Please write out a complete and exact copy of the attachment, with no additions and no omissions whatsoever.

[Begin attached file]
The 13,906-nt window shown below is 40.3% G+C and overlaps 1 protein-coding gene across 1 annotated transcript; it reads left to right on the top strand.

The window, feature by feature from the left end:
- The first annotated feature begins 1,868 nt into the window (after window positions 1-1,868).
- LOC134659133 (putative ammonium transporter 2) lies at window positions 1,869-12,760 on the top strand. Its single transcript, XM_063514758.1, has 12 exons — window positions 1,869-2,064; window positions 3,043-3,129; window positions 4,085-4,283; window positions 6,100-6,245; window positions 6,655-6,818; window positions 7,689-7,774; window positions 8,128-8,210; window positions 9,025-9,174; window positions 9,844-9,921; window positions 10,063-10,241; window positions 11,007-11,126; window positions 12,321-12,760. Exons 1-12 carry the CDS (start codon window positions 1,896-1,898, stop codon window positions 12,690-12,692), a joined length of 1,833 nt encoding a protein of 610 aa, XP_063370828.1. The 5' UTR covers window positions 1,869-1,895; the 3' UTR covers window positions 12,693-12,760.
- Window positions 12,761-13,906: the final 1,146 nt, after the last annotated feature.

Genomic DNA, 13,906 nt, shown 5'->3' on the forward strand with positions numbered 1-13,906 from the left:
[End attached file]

The 13,906-nt window shown below is 40.3% G+C and overlaps 1 protein-coding gene across 1 annotated transcript; it reads left to right on the top strand.

The window, feature by feature from the left end:
- The first annotated feature begins 1,868 nt into the window (after window positions 1-1,868).
- LOC134659133 (putative ammonium transporter 2) lies at window positions 1,869-12,760 on the top strand. Its single transcript, XM_063514758.1, has 12 exons — window positions 1,869-2,064; window positions 3,043-3,129; window positions 4,085-4,283; window positions 6,100-6,245; window positions 6,655-6,818; window positions 7,689-7,774; window positions 8,128-8,210; window positions 9,025-9,174; window positions 9,844-9,921; window positions 10,063-10,241; window positions 11,007-11,126; window positions 12,321-12,760. Exons 1-12 carry the CDS (start codon window positions 1,896-1,898, stop codon window positions 12,690-12,692), a joined length of 1,833 nt encoding a protein of 610 aa, XP_063370828.1. The 5' UTR covers window positions 1,869-1,895; the 3' UTR covers window positions 12,693-12,760.
- Window positions 12,761-13,906: the final 1,146 nt, after the last annotated feature.

Genomic DNA, 13,906 nt, shown 5'->3' on the forward strand with positions numbered 1-13,906 from the left: